Graduation Semester and Year




Document Type


Degree Name

Master of Science in Electrical Engineering


Electrical Engineering

First Advisor

Venkat Devarajan


The development of methods for the re-use and modification of motion data is an activearea of research. Among these methods, we find automatic techniques to generate a spliced motion by combining different actions recorded in separate sessions. Motion splicing allows capturing motion independently and later combining them to create a new natural looking motion. Even though there have been a lot of research on motion editing techniques, less focus has been given to evaluate these edited motions. In this thesis, we present a novel methodology to quantitatively evaluate the synthesized motion generated by different motion editing techniques. We implemented three splicing algorithms to perform a comparison study based on our evaluation methodology. The splicing algorithms considered are spatial body alignment, segmentation-based method, and naïve DOF replacement. We use 39 sets of motions in the Human Motion Database specifically collected for testing splicing. The motion sets consist of two actions performed individually and then in combination to each other. This data served as the ground truth in our comparison. The motions synthesized using the above splicing techniques were then evaluated using our quantitative evaluation method. The spatial body alignment performs best since it accounts for the correlation between joints. Due to poor segmentation, the segmentation-based method generated too much jerkiness in the synthesized motion which was demonstrated with a poor result in our evaluation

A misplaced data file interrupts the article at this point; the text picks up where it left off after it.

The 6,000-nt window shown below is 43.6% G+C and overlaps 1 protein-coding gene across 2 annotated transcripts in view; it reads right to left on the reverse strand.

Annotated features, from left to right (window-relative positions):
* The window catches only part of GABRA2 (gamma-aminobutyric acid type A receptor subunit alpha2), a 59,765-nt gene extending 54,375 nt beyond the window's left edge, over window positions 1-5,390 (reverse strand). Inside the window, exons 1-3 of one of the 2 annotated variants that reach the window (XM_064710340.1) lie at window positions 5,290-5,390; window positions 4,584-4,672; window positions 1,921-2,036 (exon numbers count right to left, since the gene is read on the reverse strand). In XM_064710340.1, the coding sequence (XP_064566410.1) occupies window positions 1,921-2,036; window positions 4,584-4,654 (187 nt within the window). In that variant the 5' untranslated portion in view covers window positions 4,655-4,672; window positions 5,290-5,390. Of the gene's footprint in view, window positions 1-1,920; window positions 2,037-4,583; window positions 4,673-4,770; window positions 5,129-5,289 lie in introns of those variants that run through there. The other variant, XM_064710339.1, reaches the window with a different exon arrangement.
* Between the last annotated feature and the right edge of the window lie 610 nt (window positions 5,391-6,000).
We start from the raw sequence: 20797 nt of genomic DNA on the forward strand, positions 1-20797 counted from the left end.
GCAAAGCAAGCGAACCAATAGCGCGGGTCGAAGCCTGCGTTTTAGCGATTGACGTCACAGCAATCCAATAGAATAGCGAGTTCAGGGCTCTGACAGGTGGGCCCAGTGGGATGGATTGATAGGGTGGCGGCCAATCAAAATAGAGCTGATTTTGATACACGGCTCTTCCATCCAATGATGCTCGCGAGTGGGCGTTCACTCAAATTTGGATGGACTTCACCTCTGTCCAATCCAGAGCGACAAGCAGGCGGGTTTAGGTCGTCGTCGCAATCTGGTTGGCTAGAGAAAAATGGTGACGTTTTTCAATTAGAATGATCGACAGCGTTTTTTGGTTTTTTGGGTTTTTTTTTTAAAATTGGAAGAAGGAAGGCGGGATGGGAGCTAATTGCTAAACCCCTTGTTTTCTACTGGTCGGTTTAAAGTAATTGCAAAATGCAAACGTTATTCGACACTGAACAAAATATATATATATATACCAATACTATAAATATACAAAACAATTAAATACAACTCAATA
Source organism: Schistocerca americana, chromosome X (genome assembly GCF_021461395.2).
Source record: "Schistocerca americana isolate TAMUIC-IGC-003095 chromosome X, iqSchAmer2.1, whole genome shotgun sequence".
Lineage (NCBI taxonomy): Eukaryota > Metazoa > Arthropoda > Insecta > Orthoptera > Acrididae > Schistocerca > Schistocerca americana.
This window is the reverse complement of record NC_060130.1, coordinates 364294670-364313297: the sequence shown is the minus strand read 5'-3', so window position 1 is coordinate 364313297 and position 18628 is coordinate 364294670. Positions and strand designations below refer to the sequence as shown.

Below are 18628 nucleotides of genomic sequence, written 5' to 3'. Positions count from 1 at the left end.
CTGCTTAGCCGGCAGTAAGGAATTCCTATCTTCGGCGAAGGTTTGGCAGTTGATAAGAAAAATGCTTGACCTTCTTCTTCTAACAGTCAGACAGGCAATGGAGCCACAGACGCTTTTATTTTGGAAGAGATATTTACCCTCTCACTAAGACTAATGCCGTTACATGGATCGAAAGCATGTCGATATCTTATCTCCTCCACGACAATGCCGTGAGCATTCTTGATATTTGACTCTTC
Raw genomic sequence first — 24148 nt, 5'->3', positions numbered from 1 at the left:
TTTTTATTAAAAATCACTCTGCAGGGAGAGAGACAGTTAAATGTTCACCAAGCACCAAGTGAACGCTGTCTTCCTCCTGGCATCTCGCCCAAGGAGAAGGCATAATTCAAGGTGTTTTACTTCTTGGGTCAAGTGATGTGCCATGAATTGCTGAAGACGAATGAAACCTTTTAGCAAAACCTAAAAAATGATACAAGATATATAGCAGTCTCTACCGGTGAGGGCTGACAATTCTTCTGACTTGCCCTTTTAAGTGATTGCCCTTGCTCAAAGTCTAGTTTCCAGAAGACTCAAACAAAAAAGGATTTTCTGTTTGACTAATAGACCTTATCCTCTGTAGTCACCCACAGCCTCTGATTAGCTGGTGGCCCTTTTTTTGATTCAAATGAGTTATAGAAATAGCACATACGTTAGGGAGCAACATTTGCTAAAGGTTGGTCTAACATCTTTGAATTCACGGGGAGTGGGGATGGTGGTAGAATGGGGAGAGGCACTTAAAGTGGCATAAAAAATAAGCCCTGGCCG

Electrical and Computer Engineering | Engineering


Degree granted by The University of Texas at Arlington